Like a design straight out of MTV's '90s TV show "Pimp My Ride," the early prototype for Hyundai's cockpit of the future unveiled Tuesday is full of touchscreens—even on the steering wheel.
The two-spoke steering wheel doesn't include a single button and instead places two touchscreen panels where driver controls typically sit in modern vehicles. Hyundai said the screens are customizable to display a driver's favorite functions, or they can automatically switch functions with whatever the driver might need to see at the moment.
Hyundai underscored that the photos depict an early mockup of what final technology could make it to the car of the future, however.
In some photos, the screens feature a simple pad with an "OK" button to select something presumably displayed on either the digital instrument cluster or the infotainment screen that pops out of the dashboard. Other show the screens divided into four sections for various functions. Hyundai included haptic feedback to mimic the feel of pressing a button and minimizing confusion.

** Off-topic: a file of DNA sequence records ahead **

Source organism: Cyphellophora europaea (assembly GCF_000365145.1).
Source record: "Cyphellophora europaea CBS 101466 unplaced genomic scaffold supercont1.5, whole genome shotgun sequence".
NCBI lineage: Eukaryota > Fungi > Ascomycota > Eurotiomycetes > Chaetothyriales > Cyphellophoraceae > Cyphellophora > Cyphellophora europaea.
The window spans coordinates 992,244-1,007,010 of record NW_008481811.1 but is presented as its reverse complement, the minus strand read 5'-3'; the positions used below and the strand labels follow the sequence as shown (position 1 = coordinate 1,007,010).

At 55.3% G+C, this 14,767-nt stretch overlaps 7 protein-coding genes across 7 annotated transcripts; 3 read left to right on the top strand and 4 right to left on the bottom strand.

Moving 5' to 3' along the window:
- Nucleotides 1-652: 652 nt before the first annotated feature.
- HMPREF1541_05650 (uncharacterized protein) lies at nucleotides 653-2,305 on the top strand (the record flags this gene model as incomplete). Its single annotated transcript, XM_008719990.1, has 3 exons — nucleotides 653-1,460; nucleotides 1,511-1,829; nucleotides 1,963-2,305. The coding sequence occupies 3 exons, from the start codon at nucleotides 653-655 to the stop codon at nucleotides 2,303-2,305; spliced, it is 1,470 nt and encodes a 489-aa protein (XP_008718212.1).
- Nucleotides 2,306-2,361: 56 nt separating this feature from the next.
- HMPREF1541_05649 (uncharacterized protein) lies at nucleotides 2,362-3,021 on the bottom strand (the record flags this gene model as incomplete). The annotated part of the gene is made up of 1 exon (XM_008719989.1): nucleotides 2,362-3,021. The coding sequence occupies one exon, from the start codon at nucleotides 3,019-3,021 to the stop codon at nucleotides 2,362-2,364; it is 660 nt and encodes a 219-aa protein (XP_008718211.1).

Many modern cars have reverted back to physical knobs and buttons for important functions after haptic feedback trials a few years ago proved unpopular with consumers. Perhaps Hyundai's next-generation cockpit will change that.
The other major changes come in the gauge cluster and center screen. The gauge cluster is a multi-layer display that can give off a 3D effect for drivers. By stacking the two displays behind each other ever so slightly, certain graphics are shown on the front and rear displays. This creates the impression of a 3D graphic that Hyundai said is clearer and easier to read than a single screen. As for the center touchscreen, it's large, but Hyundai didn't detail any changes to the technology. Inevitably, screens will grow larger as more info is fed to the car, and subsequently, the driver.
The brand said it chose a standard i30 hatchback (Elantra GT hatchback in the U.S.) to underscore these next-generation cockpits won't be exclusive to its most expensive cars. We have some time before these technologies trickle down to standard cars, but Hyundai said it remains hard at work to perfect the systems.